Background: The pathophysiology of idiopathic frozen shoulder (FS) remains poorly described. There is a lack of differentiation between idiopathic and secondary cause. The aim of this systematic review was to summarize the evidence regarding the pathophysiology of idiopathic FS on a molecular level and emphasize the clinical relevance. Methods: A database search of Medline, EMBASE and Cochrane Central Register of Controlled Trials from inception to April 2018 was performed. Participants who underwent previous injections or surgeries were excluded. A thorough selection and quality assessment process using the Cochrane Risk of Bias assessment tool and the Joanna Briggs Institute Critical Appraisal Checklist was conducted by two reviewers independently. Results: A total of 15 studies analyzing 333 study subjects were included. Twelve studies evaluated capsular tissue and three studies investigated blood samples. The tissue samples revealed increased expression of various inflammatory cytokines including interleukins, cyclooxygenase and tumor necrosis factor. Several types of acid-sensing ion channels (ASIC1 and ASIC3) were associated with disturbed neurogenesis and melatonin-regulated pain mechanism. The blood samples showed prevalence of specific interleukin and metalloproteinase genotypes. A decreased matrix metalloproteinase/tissue inhibitor of metalloproteinase ratio was found both in tissue and blood. Conclusion: The findings indicate an abnormal local neurogenesis with possible regulation through melatonin. The disturbance in remodeling of the extracellular matrix and in collagen translation, together with a persistent inflammation and an impaired healing, all interact in the process that leads to persistent fibrosis. There is global fibroplasia with localized anterior capsule contracture.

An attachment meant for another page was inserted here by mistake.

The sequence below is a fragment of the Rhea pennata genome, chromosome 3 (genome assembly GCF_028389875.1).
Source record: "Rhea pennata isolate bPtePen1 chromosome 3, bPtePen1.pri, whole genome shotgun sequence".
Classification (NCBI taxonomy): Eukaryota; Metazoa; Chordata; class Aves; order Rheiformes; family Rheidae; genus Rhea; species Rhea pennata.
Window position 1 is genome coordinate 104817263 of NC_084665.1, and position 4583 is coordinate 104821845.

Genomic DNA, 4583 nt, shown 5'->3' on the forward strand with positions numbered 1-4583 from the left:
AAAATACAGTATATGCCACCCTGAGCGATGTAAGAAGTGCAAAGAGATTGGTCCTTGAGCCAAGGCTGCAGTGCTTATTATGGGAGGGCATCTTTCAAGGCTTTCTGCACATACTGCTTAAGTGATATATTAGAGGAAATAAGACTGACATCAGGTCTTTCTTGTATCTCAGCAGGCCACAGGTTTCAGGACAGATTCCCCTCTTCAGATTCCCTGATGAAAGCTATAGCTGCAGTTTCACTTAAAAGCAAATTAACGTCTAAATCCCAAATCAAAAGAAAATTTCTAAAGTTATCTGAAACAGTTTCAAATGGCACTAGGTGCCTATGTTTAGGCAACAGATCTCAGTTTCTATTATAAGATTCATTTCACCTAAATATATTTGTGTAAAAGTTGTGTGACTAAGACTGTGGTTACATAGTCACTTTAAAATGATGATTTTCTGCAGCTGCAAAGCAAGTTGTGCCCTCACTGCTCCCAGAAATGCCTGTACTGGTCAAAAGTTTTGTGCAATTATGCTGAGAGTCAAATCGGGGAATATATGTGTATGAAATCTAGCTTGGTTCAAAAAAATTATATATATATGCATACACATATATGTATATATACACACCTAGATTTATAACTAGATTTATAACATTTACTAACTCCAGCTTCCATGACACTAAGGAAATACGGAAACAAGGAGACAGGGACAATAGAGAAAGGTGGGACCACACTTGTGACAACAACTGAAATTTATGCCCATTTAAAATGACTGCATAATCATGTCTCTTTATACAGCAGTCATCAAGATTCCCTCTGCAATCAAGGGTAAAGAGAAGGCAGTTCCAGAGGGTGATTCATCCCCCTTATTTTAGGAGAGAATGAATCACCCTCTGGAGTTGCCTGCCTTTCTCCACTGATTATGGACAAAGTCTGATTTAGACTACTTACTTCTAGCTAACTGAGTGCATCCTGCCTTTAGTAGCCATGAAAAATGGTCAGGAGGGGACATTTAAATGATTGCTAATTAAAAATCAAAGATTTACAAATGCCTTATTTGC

Keywords: Frozen shoulder; adhesive capsulitis; biomarkers; molecule; pathophysiology; shoulder stiffness.